Thursday, May 19, 2016

Belgium declines Israeli teens’ aid request after parents killed in museum attack

In the meantime, Islamic violence and terrorism has cost Belgium huge suffering and billions of euros. It is understood that victims' families will not be entitled to compensation until the killer, Mehdi Nemmouche who had been living in Molenbeek at the times of the attack and was arrested in France, is tried and then found insolvent.  The whole procedure will take years.  Shira and Ayelet Riva are being helped by the Israeli government.

JTA reports:
Mira and Emmanuel Riva
Belgium has turned down a request for financial assistance from the daughters of an Israeli couple killed in a 2014 attack on the Jewish Museum in Brussels.

Shira and Ayelet Riva were 15 and 17 at the time of the attack.

Mira and Emmanuel Riva were on vacation and touring the museum in May when Mehdi Nemmouche, a Frenchman who French authorities believe left for Syria via Belgium to fight with jihadists in 2012 before returning to Europe, opened fire on museum visitors and staff. Along with the Rivas, a French volunteer at the museum and a Belgian employee were killed in the attack.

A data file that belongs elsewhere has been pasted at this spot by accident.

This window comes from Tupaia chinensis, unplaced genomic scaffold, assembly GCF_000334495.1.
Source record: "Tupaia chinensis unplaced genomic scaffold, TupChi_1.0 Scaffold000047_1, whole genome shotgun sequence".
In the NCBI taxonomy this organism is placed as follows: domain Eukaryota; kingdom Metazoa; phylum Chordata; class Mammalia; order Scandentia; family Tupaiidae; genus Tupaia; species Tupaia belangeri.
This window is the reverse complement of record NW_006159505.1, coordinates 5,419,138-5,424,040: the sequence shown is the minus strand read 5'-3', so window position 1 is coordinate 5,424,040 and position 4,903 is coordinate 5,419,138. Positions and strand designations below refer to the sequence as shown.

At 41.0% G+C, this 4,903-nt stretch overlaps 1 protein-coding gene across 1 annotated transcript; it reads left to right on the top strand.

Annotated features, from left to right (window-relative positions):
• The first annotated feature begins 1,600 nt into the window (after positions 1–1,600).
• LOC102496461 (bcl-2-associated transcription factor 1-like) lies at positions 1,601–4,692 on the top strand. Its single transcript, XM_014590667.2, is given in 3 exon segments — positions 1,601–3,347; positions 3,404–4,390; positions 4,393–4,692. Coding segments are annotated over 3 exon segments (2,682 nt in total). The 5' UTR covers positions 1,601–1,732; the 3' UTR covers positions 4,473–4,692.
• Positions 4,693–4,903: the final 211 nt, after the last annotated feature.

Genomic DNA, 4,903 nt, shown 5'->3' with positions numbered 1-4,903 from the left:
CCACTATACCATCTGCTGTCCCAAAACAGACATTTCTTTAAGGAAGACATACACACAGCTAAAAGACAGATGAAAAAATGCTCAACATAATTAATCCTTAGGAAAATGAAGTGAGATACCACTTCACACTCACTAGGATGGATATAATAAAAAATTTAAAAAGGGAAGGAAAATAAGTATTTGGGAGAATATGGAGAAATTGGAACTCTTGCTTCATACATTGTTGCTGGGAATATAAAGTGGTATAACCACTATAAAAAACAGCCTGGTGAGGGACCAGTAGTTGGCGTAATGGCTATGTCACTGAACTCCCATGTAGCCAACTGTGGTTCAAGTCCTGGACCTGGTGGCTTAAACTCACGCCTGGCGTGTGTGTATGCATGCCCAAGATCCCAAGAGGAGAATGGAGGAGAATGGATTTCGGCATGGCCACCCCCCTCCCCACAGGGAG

The Riva teens, who live in Tel Aviv, filed an application for the assistance 10 months after the attack. They applied for the usual allocation of 15,000 euros, or about $17,000, which is generally provided without question, according to French-language news reports.

The commission that decides on assistance for victims of intentional acts of violence refused to grant the allocation, saying there was no “urgent need.” Urgent need is defined as a request in the first six months following an attack. The teens’ attorney said since the girls were not Belgian citizens, it was more difficult to file the request and took longer.

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